Candles may have first been invented in China but Japan made up for it by inventing the candlestick chart! In the 18th century, a wealthy Japanese trader, Munehisa Homma noticed that the market was more influenced by the emotions of the traders than the link between the price and the supply and demand of rice.
While Homma used this tool to analyse the price of rice contracts, it soon became popular, was introduced to the western world and is now a widely used instrument by traders all over.
As we can see in the images below, candlesticks show four price points – open, close, high and low as experienced by the commodity within the time mentioned by the trader. The widest part of the candlestick is called the ‘real body’ and if it is filled or red, it denotes that the open price was higher than the close price and if it is empty or green, it denotes that the close price was higher than the open price. A candle with a filled or red real body is called bearish whereas when the candle has an empty or green body, it is called bullish.
Image source: Investopedia
Image source: Edelweiss
Candlesticks are a visual representation of emotions as they showcase the size of price movements in different colors.
When these candlesticks are mounted on a chart illustrating the movements over a period of time, a candlestick chart is formed. The sequence of the candlesticks on this chart forms various patterns which help traders calculate possible price movements based on past patterns.
Image source: help.tradestation.com
These patterns can be distinguished between ‘Bearish’ and ‘Bullish’. Bearish patterns suggest that the price is likely to fall and bullish patterns suggest that the price is likely to rise. It is important to note that these patterns point to tentative movements and are not infallible.
Now, let’s take a look at some of the common candlestick patterns. These are beginner friendly as they are easy to spot and account for a higher level of accuracy.
As we can decipher from the image, the Doji candlestick pattern looks like a plus sign. It comes about when the opening and closing prices are very close to each other making a small real body and long wicks. While the plus sign in itself indicates neutrality, its placement in the chart indicates the end of either a steady buying period or a steady selling period. When the Doji appears after a downtrend it signifies the end of a selling period and when it appears after an uptrend, it signifies the end of a buying period.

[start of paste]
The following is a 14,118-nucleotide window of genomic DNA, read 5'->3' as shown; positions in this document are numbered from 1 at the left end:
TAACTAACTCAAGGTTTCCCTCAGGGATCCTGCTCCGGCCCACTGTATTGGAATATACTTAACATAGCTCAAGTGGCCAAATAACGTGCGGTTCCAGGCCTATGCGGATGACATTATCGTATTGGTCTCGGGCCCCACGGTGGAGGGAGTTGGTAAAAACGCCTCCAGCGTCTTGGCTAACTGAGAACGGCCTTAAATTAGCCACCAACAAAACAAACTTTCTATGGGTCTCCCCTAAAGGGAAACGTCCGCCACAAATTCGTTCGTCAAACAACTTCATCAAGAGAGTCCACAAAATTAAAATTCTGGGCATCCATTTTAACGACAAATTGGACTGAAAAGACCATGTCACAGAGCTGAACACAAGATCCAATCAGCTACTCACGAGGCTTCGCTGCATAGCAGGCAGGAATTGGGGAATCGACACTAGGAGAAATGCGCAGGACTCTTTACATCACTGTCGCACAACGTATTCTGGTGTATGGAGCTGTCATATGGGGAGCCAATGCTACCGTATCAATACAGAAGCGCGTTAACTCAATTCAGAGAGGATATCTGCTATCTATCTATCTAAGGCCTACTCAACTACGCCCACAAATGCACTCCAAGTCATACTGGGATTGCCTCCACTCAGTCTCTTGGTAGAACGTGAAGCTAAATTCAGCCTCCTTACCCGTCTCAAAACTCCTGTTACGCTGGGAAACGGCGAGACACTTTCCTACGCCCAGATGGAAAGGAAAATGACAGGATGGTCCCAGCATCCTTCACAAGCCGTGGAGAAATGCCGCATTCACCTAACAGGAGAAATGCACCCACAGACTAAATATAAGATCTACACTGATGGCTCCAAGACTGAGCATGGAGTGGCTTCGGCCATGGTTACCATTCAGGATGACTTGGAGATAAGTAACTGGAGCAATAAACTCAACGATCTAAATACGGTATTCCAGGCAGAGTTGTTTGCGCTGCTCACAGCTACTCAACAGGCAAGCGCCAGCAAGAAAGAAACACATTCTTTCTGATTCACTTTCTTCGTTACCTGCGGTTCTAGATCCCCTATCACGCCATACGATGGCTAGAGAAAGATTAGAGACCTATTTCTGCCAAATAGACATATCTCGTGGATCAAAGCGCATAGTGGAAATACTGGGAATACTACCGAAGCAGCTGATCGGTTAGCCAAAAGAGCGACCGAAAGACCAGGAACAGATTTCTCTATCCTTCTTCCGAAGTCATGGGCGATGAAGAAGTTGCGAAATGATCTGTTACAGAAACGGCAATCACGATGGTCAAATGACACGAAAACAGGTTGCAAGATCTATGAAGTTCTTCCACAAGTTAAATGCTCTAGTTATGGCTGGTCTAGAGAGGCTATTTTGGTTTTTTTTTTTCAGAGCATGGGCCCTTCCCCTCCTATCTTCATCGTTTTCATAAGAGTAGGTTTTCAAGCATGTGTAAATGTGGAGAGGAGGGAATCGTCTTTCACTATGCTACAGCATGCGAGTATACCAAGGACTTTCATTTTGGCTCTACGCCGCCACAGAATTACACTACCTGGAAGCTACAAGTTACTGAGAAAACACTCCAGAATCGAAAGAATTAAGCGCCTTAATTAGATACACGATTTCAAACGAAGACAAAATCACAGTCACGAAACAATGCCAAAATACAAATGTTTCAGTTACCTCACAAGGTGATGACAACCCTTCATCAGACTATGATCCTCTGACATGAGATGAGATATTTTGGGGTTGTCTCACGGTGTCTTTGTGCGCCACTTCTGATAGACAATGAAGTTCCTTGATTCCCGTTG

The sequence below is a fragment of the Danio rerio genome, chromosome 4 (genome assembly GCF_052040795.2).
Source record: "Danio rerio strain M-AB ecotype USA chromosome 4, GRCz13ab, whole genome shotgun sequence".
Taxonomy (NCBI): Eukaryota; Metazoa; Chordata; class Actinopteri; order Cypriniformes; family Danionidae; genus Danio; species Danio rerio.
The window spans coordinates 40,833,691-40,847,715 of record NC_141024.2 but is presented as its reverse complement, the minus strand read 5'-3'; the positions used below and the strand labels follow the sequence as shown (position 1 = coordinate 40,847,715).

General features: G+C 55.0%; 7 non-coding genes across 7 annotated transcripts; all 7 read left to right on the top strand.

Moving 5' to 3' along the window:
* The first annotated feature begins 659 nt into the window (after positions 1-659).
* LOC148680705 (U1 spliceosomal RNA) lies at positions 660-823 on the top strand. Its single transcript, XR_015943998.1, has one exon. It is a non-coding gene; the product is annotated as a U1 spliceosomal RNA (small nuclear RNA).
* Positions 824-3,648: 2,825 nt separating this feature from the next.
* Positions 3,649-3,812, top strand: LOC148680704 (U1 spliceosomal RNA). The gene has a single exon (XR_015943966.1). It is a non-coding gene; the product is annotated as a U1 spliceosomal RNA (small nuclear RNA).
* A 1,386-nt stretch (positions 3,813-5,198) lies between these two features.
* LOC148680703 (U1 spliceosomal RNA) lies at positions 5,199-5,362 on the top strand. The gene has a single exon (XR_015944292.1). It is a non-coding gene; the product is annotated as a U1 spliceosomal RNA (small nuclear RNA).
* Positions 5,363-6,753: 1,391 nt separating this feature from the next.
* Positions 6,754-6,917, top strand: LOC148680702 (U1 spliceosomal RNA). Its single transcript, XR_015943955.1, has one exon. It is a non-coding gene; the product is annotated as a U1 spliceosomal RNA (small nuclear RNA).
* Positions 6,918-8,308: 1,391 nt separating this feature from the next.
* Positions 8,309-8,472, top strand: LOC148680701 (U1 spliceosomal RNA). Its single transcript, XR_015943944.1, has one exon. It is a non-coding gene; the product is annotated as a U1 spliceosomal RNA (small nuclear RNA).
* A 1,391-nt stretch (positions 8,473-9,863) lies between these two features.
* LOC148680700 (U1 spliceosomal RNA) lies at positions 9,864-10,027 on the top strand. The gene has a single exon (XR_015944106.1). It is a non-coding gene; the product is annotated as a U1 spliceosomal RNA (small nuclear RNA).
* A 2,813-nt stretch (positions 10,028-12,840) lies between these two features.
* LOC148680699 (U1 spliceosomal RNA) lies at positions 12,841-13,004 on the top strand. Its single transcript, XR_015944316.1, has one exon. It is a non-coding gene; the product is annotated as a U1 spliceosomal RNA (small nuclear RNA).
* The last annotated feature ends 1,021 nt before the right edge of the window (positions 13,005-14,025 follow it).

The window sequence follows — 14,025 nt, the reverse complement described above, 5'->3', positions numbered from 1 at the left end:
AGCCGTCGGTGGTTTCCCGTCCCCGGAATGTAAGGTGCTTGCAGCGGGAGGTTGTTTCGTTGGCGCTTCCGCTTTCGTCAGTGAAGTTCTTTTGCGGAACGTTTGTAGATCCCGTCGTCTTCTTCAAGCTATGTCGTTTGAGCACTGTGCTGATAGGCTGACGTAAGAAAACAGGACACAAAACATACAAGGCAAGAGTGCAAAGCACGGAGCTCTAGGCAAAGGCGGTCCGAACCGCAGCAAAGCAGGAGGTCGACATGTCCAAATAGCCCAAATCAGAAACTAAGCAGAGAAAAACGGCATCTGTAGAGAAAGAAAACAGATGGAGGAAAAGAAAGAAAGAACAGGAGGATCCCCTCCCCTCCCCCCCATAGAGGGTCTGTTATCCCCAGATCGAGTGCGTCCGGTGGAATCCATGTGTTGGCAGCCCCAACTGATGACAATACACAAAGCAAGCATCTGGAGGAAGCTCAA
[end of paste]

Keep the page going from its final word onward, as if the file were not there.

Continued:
2. Engulfing pattern
Engulfing patterns consist of two candles and they are visible when the second candle completely overshadows the first candle. It means that either the buyers or sellers are gaining the upper hand depending on whether the bullish or the bearish candle is engulfed.
In a bullish engulfing pattern, the red or filled real body will be engulfed by the green or the empty real body. This indicates that the buyers have taken over from the sellers and that the trend will move upwards.
On the other hand, in a bearish engulfing pattern, the green or empty real body will be engulfed by the red or the filled real body. This indicates that the sellers have taken over from the buyers and that the trend will move downwards.
3. Morning Star
Morning Star is a three candlesticks pattern – a long bearish candle followed by a Doji followed by a long bullish candle. A morning star is formed at the end of a downtrend. The long bearish candle signifies extreme selling, the Doji signifies the end of the selling period and the long bullish candle signifies overtaking by the buyers.
4. Evening Star
The Evening Star is the exact opposite of the Morning Star. This pattern also includes three candles – the Doji succeeding a bullish candle succeeded by the bearish candle. This pattern appears at the end of an uptrend. The long bullish candle signifies extreme buying, the Doji signifies the end of the buying period and the long bearish candle signifies overtaking by the sellers.
5. Hanging Man
Just like Doji, the Hanging man is a single candle pattern. It occurs at the end of an uptrend. The real body of the candle is small with a lower shadow more than double its size. The upper shadow is small or not present at all. This pattern indicates that the prices opened, the sellers were having their way and lowered the prices, and then the buyers came and tried to salvage the prices but were unsuccessful.
And that’s all for now!
In this blog, we understood what a candlestick chart is and discussed some candlestick patterns for beginners. We also saw how to read these patterns and how these charts can be used for intraday trading. If you want to learn more about candlestick patterns or take up a trading class, check out our website. You’ll find plenty of stock market training courses whether you’re a beginner or not!